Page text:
Cecelia Blue may not be our oldest volunteer, but she certainly ranks near the top for longtime commitment to LCBH and our clients - she first began volunteering at LCBH over a decade ago! Cecelia started out with the old Attorney of the Day program, stepping up in court to cover status hearings and settle cases. She left LCBH for a time while pursuing other opportunities, and then, late last year, she boomeranged back to LCBH after hearing about a training for new volunteers. What brought her back after all those years? She says, "I remembered what a positive experience it was. You see people floundering by themselves in court, struggling to represent themselves pro se, because they cannot afford a lawyer. I believe people should be able to get a high quality attorney even if they can't afford one."
For Cecelia, those aren't empty words; it's a way of life. She is serious about pro bono work and treats it like it’s her job, often spending more hours on her assorted pro bono projects than on her own business. In any given week you might find Cecelia at the Dwight Correctional Facility, where she helps incarcerated mothers petition to preserve their parental rights, or at the Daley Center, where she serves as a guardian ad litem (court appointed attorney) in family law cases. When she's not doing pro bono work, she finds time to squeeze in her own paying clients through her accounting and law practices.
Rental leases can take many forms, from a contract spanning hundreds of pages to a simple text message conversation. LCBH has encountered any number of ways a landlord and a tenant have chosen to do business. One recent example involved Charles, who resided in a single-unit home that was owned by his uncle James. In 2012, James invited his nephew Charles to live with him and assist with renovating the home. Concerned by his own ill health and mindful that his nephew was also facing major spinal surgery and a lengthy rehabilitation, James drafted a handwritten document purporting to be a codicil (amendment) to his will. The document provided for Charles to reside in the home for a five-year period commencing after James’ death, so long as he maintained the property.
Charles performed various renovations until his uncle passed away in 2013. After his uncle’s death, a development company acquired the property and sought to evict Charles. The new owners were unwilling to honor James’ promise to let Charles stay and instead served him with an immediate demand for possession. They were also unwilling to consider letting Charles remain as a tenant, calling him a trespasser and threatening to oust him by changing the locks and shutting off the utilities. On multiple occasions they sent Charles harsh notices advising him to leave because of the imminent demolition of the home.
Susan is a disabled woman who, like many of our neighbors during this slow economic recovery, fell behind on her rent after losing her job. In September 2013, a Chicago-based real estate company acquired her building and instructed all tenants who were behind on their rent to contact the main office and arrange a payment plan. Susan dutifully called the main office and was transferred to an eviction hotline. Susan spoke with an operator and agreed to a payment plan that would allow her to catch up on her past due rent while continuing to make her current monthly rent payments.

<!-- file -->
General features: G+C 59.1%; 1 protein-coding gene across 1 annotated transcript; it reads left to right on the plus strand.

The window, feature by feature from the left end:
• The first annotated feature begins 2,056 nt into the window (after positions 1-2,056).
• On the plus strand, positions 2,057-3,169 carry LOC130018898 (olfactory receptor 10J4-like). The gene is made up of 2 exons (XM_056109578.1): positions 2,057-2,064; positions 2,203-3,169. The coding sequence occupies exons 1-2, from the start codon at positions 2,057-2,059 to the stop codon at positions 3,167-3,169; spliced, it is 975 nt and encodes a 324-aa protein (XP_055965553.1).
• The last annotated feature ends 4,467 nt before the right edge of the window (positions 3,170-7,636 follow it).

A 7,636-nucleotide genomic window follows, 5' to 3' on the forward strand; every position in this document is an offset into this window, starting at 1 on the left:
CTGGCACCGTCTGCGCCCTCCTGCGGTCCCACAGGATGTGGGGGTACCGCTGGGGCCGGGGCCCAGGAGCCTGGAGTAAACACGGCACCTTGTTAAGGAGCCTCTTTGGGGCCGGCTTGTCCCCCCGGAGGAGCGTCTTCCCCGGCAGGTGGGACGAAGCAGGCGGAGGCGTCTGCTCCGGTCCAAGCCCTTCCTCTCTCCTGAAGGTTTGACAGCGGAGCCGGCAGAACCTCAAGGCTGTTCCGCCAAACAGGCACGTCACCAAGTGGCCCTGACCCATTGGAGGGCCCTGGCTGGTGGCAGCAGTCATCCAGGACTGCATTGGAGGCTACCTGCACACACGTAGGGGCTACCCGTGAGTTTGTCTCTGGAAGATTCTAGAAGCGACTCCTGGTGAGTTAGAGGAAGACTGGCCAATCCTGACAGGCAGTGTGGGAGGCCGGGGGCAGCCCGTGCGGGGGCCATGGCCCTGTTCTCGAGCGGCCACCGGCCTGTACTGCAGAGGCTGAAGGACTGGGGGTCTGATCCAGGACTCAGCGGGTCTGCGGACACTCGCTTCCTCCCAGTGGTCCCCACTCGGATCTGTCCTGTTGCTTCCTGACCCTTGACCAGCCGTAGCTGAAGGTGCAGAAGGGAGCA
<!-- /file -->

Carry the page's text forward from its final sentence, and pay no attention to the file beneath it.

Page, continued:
However, before the first payment under her new payment plan came due, the real estate company served Susan with a 5-day notice to vacate for non-payment of rent. Attached to the notice was a document instructing her to call the eviction hotline to arrange a payment plan to avoid eviction. Susan called the number and confirmed the terms of her payment plan. The operator assured her that they would accept her payment when it came due per their agreement. On the due date, Susan traveled to the main office with payment in hand, only to have it refused. The real estate company filed for eviction soon thereafter. Susan, dumbfounded and concerned about losing her home, contacted LCBH for assistance.
Veronica Bey came to LCBH in May 2013 looking for help. Veronica, her father, and her four (soon to be five) children participated in the Housing Choice Voucher program. The apartment they were living in was no longer eligible for the program because of failed apartment inspections by the Chicago Housing Authority (CHA) and, as a result, the landlord evicted the Bey family from their home. With the help of the LCBH legal team, Veronica and her family were able to reach a settlement that provided the family with additional time to move out. Housing Choice Voucher holders often encounter difficulty in finding places to rent, and since the Beys were unable to find new housing by the agreed deadline an “Order of Possession” (eviction order) was entered against them.
At this point, the LCBH Supportive Services team stepped in to help. In July, the Beys located a suitable unit with a landlord who was willing to rent to them. The CHA was not able to issue the required moving papers until August and sadly, the landlord decided to rent to another family.
In that same month, Veronica gave birth to a healthy and beautiful baby. With the help of their friends, family and church, the Beys were able to temporarily move into an apartment above their church.
LCBH recently had a huge multi-layered victory in the Attorney of the Day Eviction Defense program. A family in need was allowed to remain in their home thanks to LCBH attorneys and a third year senior law student’s strident advocacy at trial and an emergency grant from a great new LCBH partner to help the family recover from a financial set-back.
JaQuan is a single mother caring for her two children (ages 16 and 9) and her 63-year-old disabled mother. The family has lived in a property owned by the Chicago Housing Authority since 2001. In June of 2012, JaQuan’s social security income was reduced and she no longer had the means to pay her rent by the first of the month. She had a supplemental source of income, but she did not receive this money until around the middle of the month. After the change in income, she began paying her rent immediately after receiving her supplemental money, usually around the 20th of each month. The management company accepted her late rent for seven months until January of this year when they served a notice demanding that JaQuan pay her rent within five days, or her tenancy would terminate. JaQuan attempted to pay her rent, plus the late fee, but the management company refused her payment and filed for eviction.